Britain’s biggest businesses must take action to improve the diversity of their workforces and publish a breakdown of their black, Asian and minority ethnic (BAME) employees, a new report has urged.
The report by the professional management body the CMI and the British Academy of Management focuses on ethnic diversity at management levels below the boardroom and highlights the importance of the issue following the vote for Brexit.
The latest report sets out a seven-point plan for business leaders to adopt, including “breaking the silence” on diversity, including training on the subject as a requirement for career progression and setting targets for progression of BAME individuals.
Perhaps unsurprisingly, I am not in the slightest bit bothered by this. When reports talk about “Britain’s biggest businesses” what they mean is companies run by Establishment types who lurch from one cushy position to another, and enjoy cosy relations with people in government which they use to engage in rent-seeking, erecting barriers to entry, and writing laws which benefit them at the expense of everyone else. They are certainly not talking about companies operating in a free market whose focus is on delivering a quality product or service at the cheapest price such that shareholder value is maximised.
The heads of major corporations wedded themselves to the whims of government years ago, perhaps believing they’d increase share prices and dividends by being seen to cooperate. And maybe they were right: perhaps in this day and age it is not possible for a company to get on the wrong side of the state and survive? But cosying up is what they’ve done, with the results looking suspiciously like a stitch-up of the general public.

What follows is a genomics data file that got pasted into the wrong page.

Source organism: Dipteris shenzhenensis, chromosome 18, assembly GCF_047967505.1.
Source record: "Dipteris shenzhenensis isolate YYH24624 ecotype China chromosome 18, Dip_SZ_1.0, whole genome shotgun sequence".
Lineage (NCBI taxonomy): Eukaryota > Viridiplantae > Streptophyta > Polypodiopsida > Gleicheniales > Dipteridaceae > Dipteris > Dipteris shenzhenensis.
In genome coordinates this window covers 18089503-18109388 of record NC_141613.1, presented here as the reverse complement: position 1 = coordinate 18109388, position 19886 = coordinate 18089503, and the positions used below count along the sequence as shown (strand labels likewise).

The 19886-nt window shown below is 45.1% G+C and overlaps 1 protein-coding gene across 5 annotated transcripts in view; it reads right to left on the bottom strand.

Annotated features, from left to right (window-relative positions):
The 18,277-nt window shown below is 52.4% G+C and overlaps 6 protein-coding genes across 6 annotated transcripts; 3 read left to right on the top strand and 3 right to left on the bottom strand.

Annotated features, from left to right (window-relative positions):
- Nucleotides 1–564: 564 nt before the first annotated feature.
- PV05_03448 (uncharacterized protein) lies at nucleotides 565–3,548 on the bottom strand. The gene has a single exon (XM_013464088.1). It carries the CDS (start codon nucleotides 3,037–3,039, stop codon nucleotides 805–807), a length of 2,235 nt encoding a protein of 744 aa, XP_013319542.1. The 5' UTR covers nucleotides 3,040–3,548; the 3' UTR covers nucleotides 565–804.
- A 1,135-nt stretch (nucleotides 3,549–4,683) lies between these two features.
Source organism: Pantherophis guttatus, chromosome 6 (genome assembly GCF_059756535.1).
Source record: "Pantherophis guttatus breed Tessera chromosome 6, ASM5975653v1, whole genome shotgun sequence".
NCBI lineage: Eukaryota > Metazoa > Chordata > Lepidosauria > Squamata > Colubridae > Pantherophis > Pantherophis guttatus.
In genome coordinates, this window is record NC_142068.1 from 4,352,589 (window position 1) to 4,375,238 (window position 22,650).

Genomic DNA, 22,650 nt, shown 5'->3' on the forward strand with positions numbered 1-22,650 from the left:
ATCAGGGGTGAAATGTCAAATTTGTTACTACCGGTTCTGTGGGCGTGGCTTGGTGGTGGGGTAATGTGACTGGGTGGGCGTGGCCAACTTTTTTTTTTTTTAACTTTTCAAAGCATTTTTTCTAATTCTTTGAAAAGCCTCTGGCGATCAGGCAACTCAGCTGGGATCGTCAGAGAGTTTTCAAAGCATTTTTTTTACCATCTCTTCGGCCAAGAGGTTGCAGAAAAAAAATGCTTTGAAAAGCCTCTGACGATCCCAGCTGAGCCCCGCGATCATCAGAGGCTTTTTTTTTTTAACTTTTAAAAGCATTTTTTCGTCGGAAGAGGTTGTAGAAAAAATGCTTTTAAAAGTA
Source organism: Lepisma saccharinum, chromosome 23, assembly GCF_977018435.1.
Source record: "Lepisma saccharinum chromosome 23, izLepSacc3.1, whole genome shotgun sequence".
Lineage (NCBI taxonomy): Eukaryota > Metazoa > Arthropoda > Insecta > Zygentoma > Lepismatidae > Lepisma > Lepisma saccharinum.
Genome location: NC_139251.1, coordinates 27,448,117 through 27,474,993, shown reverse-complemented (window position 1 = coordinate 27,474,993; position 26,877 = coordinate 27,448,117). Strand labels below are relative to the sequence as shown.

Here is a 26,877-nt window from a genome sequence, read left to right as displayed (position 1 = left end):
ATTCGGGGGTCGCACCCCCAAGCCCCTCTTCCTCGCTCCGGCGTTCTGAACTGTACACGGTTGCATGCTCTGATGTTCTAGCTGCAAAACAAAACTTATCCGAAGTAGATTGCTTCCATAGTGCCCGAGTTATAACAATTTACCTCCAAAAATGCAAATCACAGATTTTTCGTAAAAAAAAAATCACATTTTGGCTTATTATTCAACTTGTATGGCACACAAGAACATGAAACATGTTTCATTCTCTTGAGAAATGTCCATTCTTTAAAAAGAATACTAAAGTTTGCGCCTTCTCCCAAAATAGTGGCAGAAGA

Via the silent adoption of ever-increasing regulations, corporations have effectively offloaded swathes of what ought to be business decisions onto the government. I can see why individuals running firms would do this: if I was paid a few million a year to make bold decisions and carry the can and somebody offered to shoulder half the responsibility with no reduction in privilege or pay, I’d bite their hand off. Nothing pleases a modern corporate manager more than citing a regulation to explain why something stupid was done or something sensible not.
Modern corporations have, without a single exception I can think of, signed up to the notion that more women and BAME people in cushy positions is intrinsically better for the company and shareholder value. If this is so self-evidently true, it is somewhat surprising that companies haven’t been putting this idea into practice for years, and instead need to be bullied into it. It isn’t true of course, but they have to pretend it is and they think any resistance will make the public think them mean and quit buying their products and services. But by going along with it at the behest of governments, they are effectively turning their companies into partial welfare programmes. Anyone who strides along the corridors of a modern corporation on a daily basis ought to have reached this conclusion anyway.
I’ve written previously that I believe the smartest in society will begin to shun corporations and, like small, nimble fish which swim between whales, make their living on the fringes, doing what everyone wants but no big company can or dares to in groups of between one and five. These areas of the economy will boom and corporations will be the preserve of those who tick the government-approved diversity boxes and listen to people like this:
Business executive Pavita Cooper, who has worked in senior roles in the banking industry, will chair a new body, CMI Race. She said it was time to “reboot the conversation about race and ethnicity”.
This would be the same Pavita Cooper who spent her entire life in HR, racking up 8 companies in 20 years, rarely staying for more than 2-3 years at any one place. Business executive, indeed!
I welcome corporations going down this route: the more dead wood, dimwits, arse-lickers, and time-wasters that can be gathered in a handful of large, easily-identifiable places, the easier it will be for smart folk to avoid them – or to take advantage. Reports like the one just issued can only help with this process.